In December 2011, President Obama signed into law the consolidated Appropriations Act, 2012 (Public Law 112-74). This law has significantly impacted the Federal Pell Grant Program. Beginning in Fall 2012, students are now limited to 12 semesters (or 600%) of Federal Pell Grant eligibility during their lifetime. This change affects all students regardless of when or where they received their first Federal Pell Grant. Students that are currently receiving the Federal Pell Grant in the academic year 2011-2012 and have already used 600% of their Federal Pell Grant eligibility will no longer be eligible to receive a Federal Pell Grant starting Fall 2012.
If you have attended college for 4 years or longer and received the Federal Pell Grant each semester of attendance, you are likely to exhaust or have already exhausted your lifetime limit of 12 semesters of Federal Pell Grant eligibility during the 2012-2013 school year. If you have attended college for 3 years or less and received the Federal Pell Grant each semester of attendance, you will likely not surpass the lifetime limit during the 2012-2013 school year. Whether you have used all of your Federal Pell Grant eligibility or only half, please be conscious about the lifetime limit of the Federal Pell Grant when changing majors and/or scheduling classes.
The percentages are based off of the annual award at full-time enrollment status. For example: A student attending in the academic year 2011-2012 at full time status and receiving their maximum annual award, the percentage used for 2011-2012 is 100%. If the student attends only 9 credits (3/4 time) for each semester, the percentage used is 75%. If the student attends only 6 credits (1/2 time) for each semester, the percentage used is 50%.
In mid-April 2012, the Department of Education will begin sending e-mail messages to all 2012-2013 FAFSA applicants who appear to be Federal Pell Grant eligible and have reported Federal Pell Grant disbursements that are in excess of 450 percent of their Federal Pell Grant lifetime eligibility. This process will be repeated weekly until July for FAFSA filers and filers making corrections to their FAFSA information.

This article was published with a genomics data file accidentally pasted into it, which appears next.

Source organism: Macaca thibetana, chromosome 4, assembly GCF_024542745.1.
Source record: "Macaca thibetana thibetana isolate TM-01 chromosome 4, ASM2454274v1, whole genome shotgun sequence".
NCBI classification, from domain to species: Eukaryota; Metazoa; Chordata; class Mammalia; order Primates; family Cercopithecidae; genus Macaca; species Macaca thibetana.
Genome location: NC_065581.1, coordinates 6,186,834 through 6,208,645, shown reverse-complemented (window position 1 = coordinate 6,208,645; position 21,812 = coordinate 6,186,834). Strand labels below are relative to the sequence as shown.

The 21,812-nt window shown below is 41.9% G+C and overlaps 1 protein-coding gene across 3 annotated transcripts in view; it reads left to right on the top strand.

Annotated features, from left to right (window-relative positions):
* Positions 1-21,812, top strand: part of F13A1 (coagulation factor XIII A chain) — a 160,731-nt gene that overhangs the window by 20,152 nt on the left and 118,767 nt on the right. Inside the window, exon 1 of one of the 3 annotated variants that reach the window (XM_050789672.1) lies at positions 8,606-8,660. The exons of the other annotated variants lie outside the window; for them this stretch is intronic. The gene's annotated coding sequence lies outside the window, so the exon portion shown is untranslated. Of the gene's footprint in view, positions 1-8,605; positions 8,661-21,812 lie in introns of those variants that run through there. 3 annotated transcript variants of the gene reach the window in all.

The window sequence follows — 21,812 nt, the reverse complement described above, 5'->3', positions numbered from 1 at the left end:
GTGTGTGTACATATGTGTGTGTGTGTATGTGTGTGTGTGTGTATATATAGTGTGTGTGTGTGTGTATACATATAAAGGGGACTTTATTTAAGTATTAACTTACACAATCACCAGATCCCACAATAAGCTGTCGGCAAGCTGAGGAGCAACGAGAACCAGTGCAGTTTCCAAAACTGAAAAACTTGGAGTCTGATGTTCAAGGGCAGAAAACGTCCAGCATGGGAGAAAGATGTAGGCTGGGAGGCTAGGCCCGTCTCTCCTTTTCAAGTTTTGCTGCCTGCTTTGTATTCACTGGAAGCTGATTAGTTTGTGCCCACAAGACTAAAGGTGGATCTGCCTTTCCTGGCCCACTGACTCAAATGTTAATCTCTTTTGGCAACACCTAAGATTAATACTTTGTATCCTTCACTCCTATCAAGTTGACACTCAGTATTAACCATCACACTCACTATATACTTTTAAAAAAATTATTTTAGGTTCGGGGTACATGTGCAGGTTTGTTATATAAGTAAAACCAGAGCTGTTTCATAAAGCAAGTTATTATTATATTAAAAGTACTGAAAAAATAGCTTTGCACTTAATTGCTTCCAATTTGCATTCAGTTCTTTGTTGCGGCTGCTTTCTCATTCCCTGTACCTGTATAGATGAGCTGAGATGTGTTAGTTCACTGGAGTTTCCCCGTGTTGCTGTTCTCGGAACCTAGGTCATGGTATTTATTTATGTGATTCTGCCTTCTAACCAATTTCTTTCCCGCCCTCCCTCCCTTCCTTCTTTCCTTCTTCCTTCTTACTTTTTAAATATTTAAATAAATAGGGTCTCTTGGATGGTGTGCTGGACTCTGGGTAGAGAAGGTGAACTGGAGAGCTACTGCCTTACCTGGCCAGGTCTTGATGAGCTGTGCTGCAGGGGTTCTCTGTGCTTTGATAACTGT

The Federal Pell Grant is the largest federal need-based aid program and does not have to be repaid. Eligibility for this program is determined by your Expected Family Contribution (EFC), which is calculated from information you and/or your parents provided on the FAFSA. Currently, you would be eligible for a Pell Grant if you have an EFC below 5328 and have not yet received a bachelor's degree. Once initial eligibility is determined, the number of credit hours you are enrolled in is taken into account to determine the amount of Pell Grant you qualify for. Even though you may initially be eligible for the Pell Grant, the number of hours you are enrolled in may reduce the Pell Grant award to zero. For the 2017-2018 academic year, Pell Grants range from $303 to $2,960 per semester based on EFC and enrollment status.
The Teacher Education Assistance for College and Higher Education Grant Program or TEACH grant provides up to $4000 per year in grants for undergraduate and graduate students who intend to teach full-time in high need subject areas for at least four years at schools that serve students from low-income families. To be considered for this grant students must declare a TEACH grant eligible major and meet one of the listed academic achievements. Please click on the links below for more information concerning the TEACH grant.
This is a campus-based federal aid program with limited funds that do not have to be repaid. To be considered for this grant, you must have the FAFSA processed by our early application deadline of February 1. To be eligible, you must have an exceptionally low Expected Family Contribution (EFC) as determined by the FAFSA, be enrolled at least half-time and have not earned your bachelor's degree. Eligible students at Southeast currently receive $300 per semester.
Federal Student Aid will provide a new tool to help students and their families plan for college. FAFSA4caster will estimate eligibility for federal financial aid, including grants and can reduce the time it will take to complete the Free Application for Federal Student Aid (FAFSA). FAFSA4caster only provides an early estimate. You must complete the FAFSA to apply for federal aid. Students can access the FAFSA4caster.
To be eligible for any of the federal aid programs, you must complete the Free Application for Federal Student Aid (FAFSA) (For more information see our Applying for Financial Aid page). Federal aid is regulated by the U.S. Department of Education and is funded by the federal government. However, the amount and type of your award may vary based on the school you attend, the date of your application and your enrollment. To be awarded the most aid you are eligible for at Southeast, you must have your FAFSA processed by our early application date of February 1.